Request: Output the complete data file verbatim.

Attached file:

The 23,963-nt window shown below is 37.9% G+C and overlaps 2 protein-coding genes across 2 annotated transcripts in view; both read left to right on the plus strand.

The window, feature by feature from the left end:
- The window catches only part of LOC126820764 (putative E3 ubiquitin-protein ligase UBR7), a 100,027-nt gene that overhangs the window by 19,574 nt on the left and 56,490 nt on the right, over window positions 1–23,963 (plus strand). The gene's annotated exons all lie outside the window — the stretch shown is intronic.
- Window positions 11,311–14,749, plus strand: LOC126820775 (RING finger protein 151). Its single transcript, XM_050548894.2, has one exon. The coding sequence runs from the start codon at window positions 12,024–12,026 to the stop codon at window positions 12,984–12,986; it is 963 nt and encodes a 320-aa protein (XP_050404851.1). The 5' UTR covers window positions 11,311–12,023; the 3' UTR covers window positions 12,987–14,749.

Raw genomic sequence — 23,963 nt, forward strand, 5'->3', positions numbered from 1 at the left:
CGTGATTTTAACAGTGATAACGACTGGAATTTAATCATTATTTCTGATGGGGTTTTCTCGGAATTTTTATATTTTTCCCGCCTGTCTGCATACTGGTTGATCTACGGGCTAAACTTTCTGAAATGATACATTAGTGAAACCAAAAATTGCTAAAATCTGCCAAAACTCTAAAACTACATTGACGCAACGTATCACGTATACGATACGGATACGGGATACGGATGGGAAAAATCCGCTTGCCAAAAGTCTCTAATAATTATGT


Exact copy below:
The 23,963-nt window shown below is 37.9% G+C and overlaps 2 protein-coding genes across 2 annotated transcripts in view; both read left to right on the plus strand.

The window, feature by feature from the left end:
- The window catches only part of LOC126820764 (putative E3 ubiquitin-protein ligase UBR7), a 100,027-nt gene that overhangs the window by 19,574 nt on the left and 56,490 nt on the right, over window positions 1–23,963 (plus strand). The gene's annotated exons all lie outside the window — the stretch shown is intronic.
- Window positions 11,311–14,749, plus strand: LOC126820775 (RING finger protein 151). Its single transcript, XM_050548894.2, has one exon. The coding sequence runs from the start codon at window positions 12,024–12,026 to the stop codon at window positions 12,984–12,986; it is 963 nt and encodes a 320-aa protein (XP_050404851.1). The 5' UTR covers window positions 11,311–12,023; the 3' UTR covers window positions 12,987–14,749.

Raw genomic sequence — 23,963 nt, forward strand, 5'->3', positions numbered from 1 at the left:
CGTGATTTTAACAGTGATAACGACTGGAATTTAATCATTATTTCTGATGGGGTTTTCTCGGAATTTTTATATTTTTCCCGCCTGTCTGCATACTGGTTGATCTACGGGCTAAACTTTCTGAAATGATACATTAGTGAAACCAAAAATTGCTAAAATCTGCCAAAACTCTAAAACTACATTGACGCAACGTATCACGTATACGATACGGATACGGGATACGGATGGGAAAAATCCGCTTGCCAAAAGTCTCTAATAATTATGT